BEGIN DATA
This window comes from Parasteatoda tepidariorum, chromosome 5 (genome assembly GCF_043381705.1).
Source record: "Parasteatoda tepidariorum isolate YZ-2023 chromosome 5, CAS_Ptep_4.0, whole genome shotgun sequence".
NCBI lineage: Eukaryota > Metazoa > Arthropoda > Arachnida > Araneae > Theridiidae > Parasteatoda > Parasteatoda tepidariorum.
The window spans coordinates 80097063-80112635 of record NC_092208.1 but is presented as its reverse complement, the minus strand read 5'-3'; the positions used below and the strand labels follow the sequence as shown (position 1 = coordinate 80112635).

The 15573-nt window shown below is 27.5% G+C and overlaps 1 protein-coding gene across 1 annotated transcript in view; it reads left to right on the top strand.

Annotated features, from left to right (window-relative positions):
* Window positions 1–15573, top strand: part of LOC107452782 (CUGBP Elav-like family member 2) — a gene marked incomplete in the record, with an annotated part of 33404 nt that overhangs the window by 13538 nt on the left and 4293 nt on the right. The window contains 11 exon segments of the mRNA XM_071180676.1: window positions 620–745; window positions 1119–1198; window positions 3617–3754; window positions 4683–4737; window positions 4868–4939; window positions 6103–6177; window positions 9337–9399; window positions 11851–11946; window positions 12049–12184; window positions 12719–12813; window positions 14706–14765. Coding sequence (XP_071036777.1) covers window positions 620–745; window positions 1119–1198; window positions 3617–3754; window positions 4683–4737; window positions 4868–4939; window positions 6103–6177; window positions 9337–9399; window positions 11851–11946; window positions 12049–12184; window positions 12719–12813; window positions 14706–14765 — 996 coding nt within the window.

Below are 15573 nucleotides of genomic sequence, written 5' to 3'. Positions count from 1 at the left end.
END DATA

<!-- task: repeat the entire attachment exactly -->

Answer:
This window comes from Parasteatoda tepidariorum, chromosome 5 (genome assembly GCF_043381705.1).
Source record: "Parasteatoda tepidariorum isolate YZ-2023 chromosome 5, CAS_Ptep_4.0, whole genome shotgun sequence".
NCBI lineage: Eukaryota > Metazoa > Arthropoda > Arachnida > Araneae > Theridiidae > Parasteatoda > Parasteatoda tepidariorum.
The window spans coordinates 80097063-80112635 of record NC_092208.1 but is presented as its reverse complement, the minus strand read 5'-3'; the positions used below and the strand labels follow the sequence as shown (position 1 = coordinate 80112635).

The 15573-nt window shown below is 27.5% G+C and overlaps 1 protein-coding gene across 1 annotated transcript in view; it reads left to right on the top strand.

Annotated features, from left to right (window-relative positions):
* Window positions 1–15573, top strand: part of LOC107452782 (CUGBP Elav-like family member 2) — a gene marked incomplete in the record, with an annotated part of 33404 nt that overhangs the window by 13538 nt on the left and 4293 nt on the right. The window contains 11 exon segments of the mRNA XM_071180676.1: window positions 620–745; window positions 1119–1198; window positions 3617–3754; window positions 4683–4737; window positions 4868–4939; window positions 6103–6177; window positions 9337–9399; window positions 11851–11946; window positions 12049–12184; window positions 12719–12813; window positions 14706–14765. Coding sequence (XP_071036777.1) covers window positions 620–745; window positions 1119–1198; window positions 3617–3754; window positions 4683–4737; window positions 4868–4939; window positions 6103–6177; window positions 9337–9399; window positions 11851–11946; window positions 12049–12184; window positions 12719–12813; window positions 14706–14765 — 996 coding nt within the window.

Below are 15573 nucleotides of genomic sequence, written 5' to 3'. Positions count from 1 at the left end.